Page:United States Statutes at Large Volume 104 Part 5.djvu/516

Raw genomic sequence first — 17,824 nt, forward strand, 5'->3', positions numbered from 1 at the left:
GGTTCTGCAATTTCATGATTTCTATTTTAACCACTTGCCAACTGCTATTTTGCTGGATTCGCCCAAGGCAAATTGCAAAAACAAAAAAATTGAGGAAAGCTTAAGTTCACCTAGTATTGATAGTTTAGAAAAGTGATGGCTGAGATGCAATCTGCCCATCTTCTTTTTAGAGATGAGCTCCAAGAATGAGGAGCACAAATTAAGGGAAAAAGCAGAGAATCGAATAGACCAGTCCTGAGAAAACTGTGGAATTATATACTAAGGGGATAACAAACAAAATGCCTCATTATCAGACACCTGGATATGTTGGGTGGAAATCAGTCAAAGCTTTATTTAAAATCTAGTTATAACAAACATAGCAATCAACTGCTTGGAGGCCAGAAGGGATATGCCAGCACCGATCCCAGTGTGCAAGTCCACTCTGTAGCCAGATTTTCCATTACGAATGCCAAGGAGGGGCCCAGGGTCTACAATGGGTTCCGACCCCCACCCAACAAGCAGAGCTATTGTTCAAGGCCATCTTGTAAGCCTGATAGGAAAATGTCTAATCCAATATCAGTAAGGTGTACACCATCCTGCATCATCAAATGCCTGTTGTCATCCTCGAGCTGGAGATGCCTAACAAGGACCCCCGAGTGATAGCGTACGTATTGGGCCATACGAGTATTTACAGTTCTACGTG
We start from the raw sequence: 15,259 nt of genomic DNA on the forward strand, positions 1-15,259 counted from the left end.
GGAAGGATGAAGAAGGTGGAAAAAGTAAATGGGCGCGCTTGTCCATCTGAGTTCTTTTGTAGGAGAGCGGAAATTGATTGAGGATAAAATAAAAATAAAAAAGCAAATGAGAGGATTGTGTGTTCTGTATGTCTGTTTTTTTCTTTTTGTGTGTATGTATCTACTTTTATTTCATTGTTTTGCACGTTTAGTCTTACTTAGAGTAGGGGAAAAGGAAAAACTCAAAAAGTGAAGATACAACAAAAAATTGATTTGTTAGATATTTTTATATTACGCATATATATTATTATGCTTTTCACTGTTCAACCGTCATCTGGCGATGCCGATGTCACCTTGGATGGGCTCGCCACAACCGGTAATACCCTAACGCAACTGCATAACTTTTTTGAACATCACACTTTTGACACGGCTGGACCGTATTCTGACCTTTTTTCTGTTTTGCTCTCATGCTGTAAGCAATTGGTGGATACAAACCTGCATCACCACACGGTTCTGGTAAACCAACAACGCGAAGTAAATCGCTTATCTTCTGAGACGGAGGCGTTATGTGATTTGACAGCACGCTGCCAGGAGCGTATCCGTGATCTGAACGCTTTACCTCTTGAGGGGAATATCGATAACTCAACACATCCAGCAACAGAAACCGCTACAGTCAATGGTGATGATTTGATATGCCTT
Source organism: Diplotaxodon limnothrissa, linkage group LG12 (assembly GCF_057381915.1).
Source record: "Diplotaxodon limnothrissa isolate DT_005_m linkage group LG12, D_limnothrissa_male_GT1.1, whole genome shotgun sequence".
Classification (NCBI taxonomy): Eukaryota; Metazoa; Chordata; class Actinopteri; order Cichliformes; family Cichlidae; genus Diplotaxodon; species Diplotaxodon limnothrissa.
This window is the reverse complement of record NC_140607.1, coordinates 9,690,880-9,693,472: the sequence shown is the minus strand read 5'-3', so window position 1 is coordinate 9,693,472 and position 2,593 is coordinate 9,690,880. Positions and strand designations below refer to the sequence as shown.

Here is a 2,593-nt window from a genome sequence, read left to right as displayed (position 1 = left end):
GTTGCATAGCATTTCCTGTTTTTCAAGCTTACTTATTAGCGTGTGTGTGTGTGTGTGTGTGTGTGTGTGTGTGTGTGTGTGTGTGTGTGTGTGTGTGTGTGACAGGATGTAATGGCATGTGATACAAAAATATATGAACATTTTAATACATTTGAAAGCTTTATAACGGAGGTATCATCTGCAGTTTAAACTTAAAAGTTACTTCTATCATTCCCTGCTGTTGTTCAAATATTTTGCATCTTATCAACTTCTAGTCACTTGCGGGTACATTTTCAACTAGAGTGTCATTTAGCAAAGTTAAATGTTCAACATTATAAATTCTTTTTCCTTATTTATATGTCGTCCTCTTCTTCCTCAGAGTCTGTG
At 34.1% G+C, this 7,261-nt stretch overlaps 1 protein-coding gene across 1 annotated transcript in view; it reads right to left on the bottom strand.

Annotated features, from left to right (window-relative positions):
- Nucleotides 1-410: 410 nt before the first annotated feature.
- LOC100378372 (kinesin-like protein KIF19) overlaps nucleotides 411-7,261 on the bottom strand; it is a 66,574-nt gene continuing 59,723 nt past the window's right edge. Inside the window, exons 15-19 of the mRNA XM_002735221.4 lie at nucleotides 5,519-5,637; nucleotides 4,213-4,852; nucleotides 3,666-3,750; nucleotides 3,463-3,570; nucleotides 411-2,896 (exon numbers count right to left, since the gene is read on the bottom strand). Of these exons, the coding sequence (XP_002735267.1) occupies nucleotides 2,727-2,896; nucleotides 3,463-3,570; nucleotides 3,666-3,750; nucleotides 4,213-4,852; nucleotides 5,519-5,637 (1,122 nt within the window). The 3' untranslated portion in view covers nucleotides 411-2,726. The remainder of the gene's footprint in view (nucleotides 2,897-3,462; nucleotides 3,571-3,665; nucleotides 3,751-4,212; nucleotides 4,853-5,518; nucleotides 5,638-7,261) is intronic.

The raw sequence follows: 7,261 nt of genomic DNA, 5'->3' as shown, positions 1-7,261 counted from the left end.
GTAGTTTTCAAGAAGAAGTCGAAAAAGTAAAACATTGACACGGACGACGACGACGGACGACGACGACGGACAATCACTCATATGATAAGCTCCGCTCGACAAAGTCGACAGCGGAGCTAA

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104 STAT. 3838 PUBLIC LAW 101-624—NOV. 28, 1990 not an application reconsidered sifter an appeal or revision of the original application. (3) LIQUIDATION OF ASSETS. — Section 353(o) of the Consolidated Farm and Rural Development Act (as added by section 1816(h) of this Act) shall not apply until the Secretary of Agriculture has issued final regulations to carry out such section 353(o). (d) RESTORATION OF FIRST LIEN ON STOCK.— The amendment made by section 1833 of this Act shall be effective as of January 7, 1988. (e) REGULATIONS. —As soon as practicable after the date of enactment of this Act— (1) the Secretary of Agriculture shall issue such regulations as are necessary to carry out subtitles A and C of this Act and the amendments made by such subtitles; and (2) the Farm Credit Administration shall issue such regulations as are necessary to carry out subtitle B of this Act and the amendments made by such subtitle. pSdoT' TITLE XIX—AGRICULTURAL PROMOTION Programs Pnxhfcers^ SEC. 1901. SHORT TITLE. Imports. This Act may be cited as the "Agricultural Promotion Programs 7 USC 6001 note. Act of 1990". Promotion and SubtltlC A—PCCEnS Research Act of 1990. SEC. 1905. SHORT TITLE. 7 USC 6001 note. This subtitle may be cited as the "Pecan Promotion and Research Act of 1990". 7 USC 6001. SEC. 1906. FINDINGS AND DECLARATION OF POLICY. (a) FINDINGS. — Congress finds that— (1) pecans are a native American nut that is an important food, and is a valuable part of the human diet; (2) the production of pecans plays a significant role in the economy of the United States in that pecans are produced by thousands of pecan producers, shelled and processed by numerous shellers and processors, and pecans produced in the United States are consumed by millions of people throughout the United States and foreign countries; (3) pecans must be high quality, readily available, handled properly, and marketed efficiently to ensure that consumers have an adequate supply of pecans; (4) the maintenance and expansion of existing markets and development of new markets for pecans are vital to the welfare of pecan producers and those concerned with marketing, using, and producing pecans, as well as to the general economy of the United States, and necessary to ensure the ready availability and efficient marketing of pecans; (5) there exist established State organizations conducting pecan promotion, research, and industry and consumer education programs that are invaluable to the efforts of promoting the consumption of pecans; (6) the cooperative development, financing, and implementation of a coordinated national progrgun of pecan promotion, research, industry information, and consumer information are